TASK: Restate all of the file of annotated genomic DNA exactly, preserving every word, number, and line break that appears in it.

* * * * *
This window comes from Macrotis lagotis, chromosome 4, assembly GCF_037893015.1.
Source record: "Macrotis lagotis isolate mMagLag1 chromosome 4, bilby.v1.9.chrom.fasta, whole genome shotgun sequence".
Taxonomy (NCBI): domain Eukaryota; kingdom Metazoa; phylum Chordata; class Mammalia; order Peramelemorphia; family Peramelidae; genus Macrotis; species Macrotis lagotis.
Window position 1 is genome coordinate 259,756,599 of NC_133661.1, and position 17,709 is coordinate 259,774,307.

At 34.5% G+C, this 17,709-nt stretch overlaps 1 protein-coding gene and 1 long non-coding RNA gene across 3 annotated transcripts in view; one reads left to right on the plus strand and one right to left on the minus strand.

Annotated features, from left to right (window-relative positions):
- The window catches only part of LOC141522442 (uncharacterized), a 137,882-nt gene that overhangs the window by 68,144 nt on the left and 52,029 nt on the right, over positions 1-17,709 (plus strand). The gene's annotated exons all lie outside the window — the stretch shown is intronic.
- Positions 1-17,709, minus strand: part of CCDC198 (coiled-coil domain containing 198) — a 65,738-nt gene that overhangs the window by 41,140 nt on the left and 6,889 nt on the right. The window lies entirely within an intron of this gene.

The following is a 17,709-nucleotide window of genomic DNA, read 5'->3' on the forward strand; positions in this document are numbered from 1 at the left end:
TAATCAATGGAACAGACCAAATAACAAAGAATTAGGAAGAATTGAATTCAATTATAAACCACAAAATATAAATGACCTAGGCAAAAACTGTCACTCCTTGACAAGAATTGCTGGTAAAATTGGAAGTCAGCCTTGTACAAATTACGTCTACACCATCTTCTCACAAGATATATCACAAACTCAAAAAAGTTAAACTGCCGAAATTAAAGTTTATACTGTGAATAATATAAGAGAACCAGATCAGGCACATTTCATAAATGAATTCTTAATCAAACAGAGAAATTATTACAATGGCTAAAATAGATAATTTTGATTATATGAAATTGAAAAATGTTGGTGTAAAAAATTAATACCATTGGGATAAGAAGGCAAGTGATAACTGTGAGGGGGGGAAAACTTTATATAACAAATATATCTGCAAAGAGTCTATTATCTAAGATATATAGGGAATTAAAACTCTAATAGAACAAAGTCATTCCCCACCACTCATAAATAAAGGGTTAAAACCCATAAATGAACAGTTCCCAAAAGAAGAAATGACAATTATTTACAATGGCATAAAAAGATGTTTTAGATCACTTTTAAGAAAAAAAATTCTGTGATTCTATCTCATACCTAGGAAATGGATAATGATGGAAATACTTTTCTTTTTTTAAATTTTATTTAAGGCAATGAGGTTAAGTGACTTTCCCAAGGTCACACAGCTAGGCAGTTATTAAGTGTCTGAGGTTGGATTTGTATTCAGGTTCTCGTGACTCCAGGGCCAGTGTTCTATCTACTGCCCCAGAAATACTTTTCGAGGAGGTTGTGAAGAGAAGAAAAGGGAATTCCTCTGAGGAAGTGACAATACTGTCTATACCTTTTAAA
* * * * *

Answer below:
This window comes from Macrotis lagotis, chromosome 4, assembly GCF_037893015.1.
Source record: "Macrotis lagotis isolate mMagLag1 chromosome 4, bilby.v1.9.chrom.fasta, whole genome shotgun sequence".
Taxonomy (NCBI): domain Eukaryota; kingdom Metazoa; phylum Chordata; class Mammalia; order Peramelemorphia; family Peramelidae; genus Macrotis; species Macrotis lagotis.
Window position 1 is genome coordinate 259,756,599 of NC_133661.1, and position 17,709 is coordinate 259,774,307.

At 34.5% G+C, this 17,709-nt stretch overlaps 1 protein-coding gene and 1 long non-coding RNA gene across 3 annotated transcripts in view; one reads left to right on the plus strand and one right to left on the minus strand.

Annotated features, from left to right (window-relative positions):
- The window catches only part of LOC141522442 (uncharacterized), a 137,882-nt gene that overhangs the window by 68,144 nt on the left and 52,029 nt on the right, over positions 1-17,709 (plus strand). The gene's annotated exons all lie outside the window — the stretch shown is intronic.
- Positions 1-17,709, minus strand: part of CCDC198 (coiled-coil domain containing 198) — a 65,738-nt gene that overhangs the window by 41,140 nt on the left and 6,889 nt on the right. The window lies entirely within an intron of this gene.

The following is a 17,709-nucleotide window of genomic DNA, read 5'->3' on the forward strand; positions in this document are numbered from 1 at the left end:
TAATCAATGGAACAGACCAAATAACAAAGAATTAGGAAGAATTGAATTCAATTATAAACCACAAAATATAAATGACCTAGGCAAAAACTGTCACTCCTTGACAAGAATTGCTGGTAAAATTGGAAGTCAGCCTTGTACAAATTACGTCTACACCATCTTCTCACAAGATATATCACAAACTCAAAAAAGTTAAACTGCCGAAATTAAAGTTTATACTGTGAATAATATAAGAGAACCAGATCAGGCACATTTCATAAATGAATTCTTAATCAAACAGAGAAATTATTACAATGGCTAAAATAGATAATTTTGATTATATGAAATTGAAAAATGTTGGTGTAAAAAATTAATACCATTGGGATAAGAAGGCAAGTGATAACTGTGAGGGGGGGAAAACTTTATATAACAAATATATCTGCAAAGAGTCTATTATCTAAGATATATAGGGAATTAAAACTCTAATAGAACAAAGTCATTCCCCACCACTCATAAATAAAGGGTTAAAACCCATAAATGAACAGTTCCCAAAAGAAGAAATGACAATTATTTACAATGGCATAAAAAGATGTTTTAGATCACTTTTAAGAAAAAAAATTCTGTGATTCTATCTCATACCTAGGAAATGGATAATGATGGAAATACTTTTCTTTTTTTAAATTTTATTTAAGGCAATGAGGTTAAGTGACTTTCCCAAGGTCACACAGCTAGGCAGTTATTAAGTGTCTGAGGTTGGATTTGTATTCAGGTTCTCGTGACTCCAGGGCCAGTGTTCTATCTACTGCCCCAGAAATACTTTTCGAGGAGGTTGTGAAGAGAAGAAAAGGGAATTCCTCTGAGGAAGTGACAATACTGTCTATACCTTTTAAA